Recent improvements in my cooking

It’s ages since I did some cooking-blogging. I really regret not taking pictures of some recent dishes, especially the Seafood pizza I made. I’ll take a pic next time, I promise.

  • obtain premium marinara mix from the local fishmonger (never frozen, lots of yummy bits including large prawns and mussels and chunks of salmon and tuna from mine).
  • spread on pizza base on top of garlicky Napolitano sauce, along with feta cheese, Kalamata olives and a few anchovies for extra saltiness.
  • cover with shredded mozarella/parmesan mix, and place in very hot oven until the cheese is fully melted and just starting to crisp in spots.
  • serve with Pinot Grigio or a soft Sangiovese or Lambrusco.

I’ve also picked up a few little tricks that I’d seen for years on the telly without appreciating just how much difference they make:

  • milk for cappucinos froths so much better if you put the metal milk jug into the freezer when you switch the coffee machine one, so that when the frothing milk hits the cold sides of the jug it gets extra agitated
  • smooth as silk carbonara sauce: whisk like mad! Not just the egg before adding it, but also while slowly dripping the beaten egg into the sauce.
  • perfect parsley sauce for fish: add extra flavour to the roux to avoid blandness- I sweat garlic in a mixture of truffle oil and olive oil before I add the flour, then once the roux is smooth I add salt and then a teaspoon of strong Dijon mustard and a tablespoon of good sherry, before adding the rest of the fluid to make up the volume required (I add the parsley itself just as I turn off the heat). Yummo!

I’m thinking that next time I make the seafood pizza I’ll brush the pizza base with just a little truffle oil before I smear on the tomato pizza sauce. It may be too much – I’ll report back.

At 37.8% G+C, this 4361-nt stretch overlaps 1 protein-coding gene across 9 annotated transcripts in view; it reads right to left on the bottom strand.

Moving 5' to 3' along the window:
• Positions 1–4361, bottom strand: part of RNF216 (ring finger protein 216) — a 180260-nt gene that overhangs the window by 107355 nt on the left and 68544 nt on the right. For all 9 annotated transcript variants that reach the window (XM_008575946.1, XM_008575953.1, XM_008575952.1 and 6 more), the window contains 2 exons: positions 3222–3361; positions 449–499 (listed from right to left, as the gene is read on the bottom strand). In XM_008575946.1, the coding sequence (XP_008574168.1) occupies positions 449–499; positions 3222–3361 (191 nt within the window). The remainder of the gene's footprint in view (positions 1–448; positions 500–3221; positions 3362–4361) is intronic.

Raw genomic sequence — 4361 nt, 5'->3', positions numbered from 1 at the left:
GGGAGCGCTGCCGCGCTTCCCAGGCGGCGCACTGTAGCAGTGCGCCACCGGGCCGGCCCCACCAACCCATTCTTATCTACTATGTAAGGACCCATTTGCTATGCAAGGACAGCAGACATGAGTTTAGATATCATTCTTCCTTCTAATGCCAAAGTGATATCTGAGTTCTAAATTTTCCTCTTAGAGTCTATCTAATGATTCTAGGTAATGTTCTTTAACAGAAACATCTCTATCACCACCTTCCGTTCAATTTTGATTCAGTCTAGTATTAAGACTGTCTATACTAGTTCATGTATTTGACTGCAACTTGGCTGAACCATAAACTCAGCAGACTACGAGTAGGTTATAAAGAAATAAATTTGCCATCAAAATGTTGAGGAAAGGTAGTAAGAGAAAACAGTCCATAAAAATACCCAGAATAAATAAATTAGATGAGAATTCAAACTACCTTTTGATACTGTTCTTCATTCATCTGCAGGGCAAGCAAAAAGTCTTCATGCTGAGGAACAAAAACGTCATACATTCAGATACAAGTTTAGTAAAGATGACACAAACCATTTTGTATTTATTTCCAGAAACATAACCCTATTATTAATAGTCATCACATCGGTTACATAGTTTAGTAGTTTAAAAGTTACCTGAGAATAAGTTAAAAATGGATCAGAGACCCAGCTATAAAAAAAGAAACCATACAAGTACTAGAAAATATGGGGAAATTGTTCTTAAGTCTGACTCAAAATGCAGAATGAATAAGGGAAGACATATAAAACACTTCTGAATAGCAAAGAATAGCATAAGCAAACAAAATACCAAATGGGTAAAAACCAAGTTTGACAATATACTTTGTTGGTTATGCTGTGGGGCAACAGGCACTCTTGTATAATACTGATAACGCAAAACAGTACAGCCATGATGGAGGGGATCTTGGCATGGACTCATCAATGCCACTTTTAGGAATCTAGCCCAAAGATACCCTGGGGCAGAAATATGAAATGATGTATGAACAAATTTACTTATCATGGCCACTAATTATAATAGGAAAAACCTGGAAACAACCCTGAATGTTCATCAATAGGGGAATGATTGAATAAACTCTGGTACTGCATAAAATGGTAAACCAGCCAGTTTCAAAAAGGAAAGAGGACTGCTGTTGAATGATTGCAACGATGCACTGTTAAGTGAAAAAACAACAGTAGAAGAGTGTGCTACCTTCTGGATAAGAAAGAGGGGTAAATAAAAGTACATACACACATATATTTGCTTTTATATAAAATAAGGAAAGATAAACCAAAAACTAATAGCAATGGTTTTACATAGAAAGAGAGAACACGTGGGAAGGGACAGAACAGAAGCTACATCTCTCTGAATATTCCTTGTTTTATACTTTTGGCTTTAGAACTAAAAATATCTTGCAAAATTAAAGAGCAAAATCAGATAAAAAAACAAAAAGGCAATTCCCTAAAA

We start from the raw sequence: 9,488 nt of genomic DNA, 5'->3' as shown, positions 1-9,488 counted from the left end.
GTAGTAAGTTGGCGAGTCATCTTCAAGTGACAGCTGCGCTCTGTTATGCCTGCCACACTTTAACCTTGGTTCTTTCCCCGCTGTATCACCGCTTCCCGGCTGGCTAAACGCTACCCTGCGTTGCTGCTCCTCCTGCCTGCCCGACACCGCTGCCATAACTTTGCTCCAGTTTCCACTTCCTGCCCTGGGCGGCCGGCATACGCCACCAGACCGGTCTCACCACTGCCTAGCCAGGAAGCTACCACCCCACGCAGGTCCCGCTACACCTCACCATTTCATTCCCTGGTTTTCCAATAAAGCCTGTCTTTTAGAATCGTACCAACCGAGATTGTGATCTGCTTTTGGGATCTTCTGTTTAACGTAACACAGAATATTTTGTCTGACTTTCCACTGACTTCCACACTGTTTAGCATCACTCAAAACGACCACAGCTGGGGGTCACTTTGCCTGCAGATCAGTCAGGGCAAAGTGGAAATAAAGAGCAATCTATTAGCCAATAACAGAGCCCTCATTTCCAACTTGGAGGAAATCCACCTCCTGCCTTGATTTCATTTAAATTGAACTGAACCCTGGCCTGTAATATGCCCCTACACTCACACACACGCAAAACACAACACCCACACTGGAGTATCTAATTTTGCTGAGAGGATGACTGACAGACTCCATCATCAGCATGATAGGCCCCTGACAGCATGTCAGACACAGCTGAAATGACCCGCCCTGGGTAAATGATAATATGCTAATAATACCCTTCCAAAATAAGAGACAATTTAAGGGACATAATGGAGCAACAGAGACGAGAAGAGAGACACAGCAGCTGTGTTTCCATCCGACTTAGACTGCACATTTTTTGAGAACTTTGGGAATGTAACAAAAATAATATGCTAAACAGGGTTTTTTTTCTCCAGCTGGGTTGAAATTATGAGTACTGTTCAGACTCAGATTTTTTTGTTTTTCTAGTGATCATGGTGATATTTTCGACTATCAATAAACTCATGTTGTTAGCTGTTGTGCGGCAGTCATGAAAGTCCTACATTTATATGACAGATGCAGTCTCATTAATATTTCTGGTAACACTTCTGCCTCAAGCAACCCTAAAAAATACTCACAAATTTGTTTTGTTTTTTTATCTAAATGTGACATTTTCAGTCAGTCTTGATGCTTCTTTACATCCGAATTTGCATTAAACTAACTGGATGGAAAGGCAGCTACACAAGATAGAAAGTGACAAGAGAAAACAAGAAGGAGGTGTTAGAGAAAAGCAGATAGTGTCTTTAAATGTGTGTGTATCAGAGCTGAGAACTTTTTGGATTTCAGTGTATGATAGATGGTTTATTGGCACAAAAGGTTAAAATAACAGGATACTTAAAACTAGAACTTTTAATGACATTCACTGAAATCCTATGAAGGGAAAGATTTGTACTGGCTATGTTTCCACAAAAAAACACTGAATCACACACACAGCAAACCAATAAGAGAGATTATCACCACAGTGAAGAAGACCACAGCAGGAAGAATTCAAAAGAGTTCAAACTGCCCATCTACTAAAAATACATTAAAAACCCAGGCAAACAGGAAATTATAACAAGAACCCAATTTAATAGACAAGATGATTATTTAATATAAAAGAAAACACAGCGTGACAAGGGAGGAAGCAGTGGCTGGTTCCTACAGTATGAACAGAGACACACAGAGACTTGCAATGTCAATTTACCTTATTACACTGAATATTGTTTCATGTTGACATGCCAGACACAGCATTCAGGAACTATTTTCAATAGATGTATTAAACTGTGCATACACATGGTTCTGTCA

Anyone else want to share their star recipes?

Categories: Miscellaneous


8 replies

  1. I am a Lazy Crockpot Cook ™. Yay crockpot! Great for CFSers: the prep can be done the day before or at peak energy time, no standing around and stirring, no burning, and dinner’s ready when you are rather than the other way around. We’re also trying to save money to pay this dastardly mortgage. Pretty much all of these recipes (apart from the chicken drumsticks, though I suppose you could use a meat substitute), if not veg already, can be vegetarian-adjusted or even veganified.
    There’s nothing my family likes more than a simple chilli (low fat beef mince, a huge can of four bean mix, Mexican Chilli Powder, a bit of shredded veg, a couple squares of dark chocolate, and a jar or tow of La Gina non-flavoured tomato pasta sauce. A salsa type salad on the side (tomato/red grapefruit/mango is yum!)
    Particularly popular with the lad this month is Orange Soup: butternut, sweet potato, carrot and potato chunked and just barely covered with homemade chicken stock to cook, then whizzed with cream or coconut cream. Serving with grated cheese or a little shredded ham or prosciutto is optional.
    The other popular soup is pea and ham. For me, the trick is to substitute half the yellow split peas for pearl barley. A smoked ham hock, and plenty of diced root vegetables. I often crock the ham hock in water overnight, then chill and skim, to avoid it being too greasy, returning the flesh and bones to the mix.
    Soups are served with NYT no-knead bread, another boon recipe for CFSers.
    Savoury/Curry mince is another belly-filler and money-saver: low fat mince, fried onions (you can batch-caramelise a crockpot-full and freeze), curry spices (either a blend, or I add something like cumin/coriander seed/turmeric/chilli/garam masala/cinnamon), diced dried fruit medley, red lentils, chickpeas, whatever veg is around, a tin of tomatoes, and a little coconut milk. I like stirring some roughly chopped spinach into mine at the end.
    Another big crowd pleaser here: chicken drumsticks or Marylands crocked with honey-soy marinade, served over colcannon a la our house (mashed potato (Desiree or Royal Blue), mixed with shredded spinach and a little homemade yoghurt). Tomato and avocado on the side (avocado is the only green veg the lad will eat reliably on its own right now), maybe some steamed sugar snap peas or corn on the cob.
    My partner tends to do the fancy stuff on the weekend. He’ll smoke a couple of slabs of salmon when they’re on special, barbecue something interesting, or make one of my favourites: grilled tortilla stacks filled with charred fresh paprikas, mushroom, cheese, chilli, and coriander leaf.
    Oh, and quiche: when there’s scads of leftover mashed potato, I smush it into a pan and bake it for a crust, then make the quiche with spinach, fetta, tomato, mushroom, bacon, whatever’s in the fridge.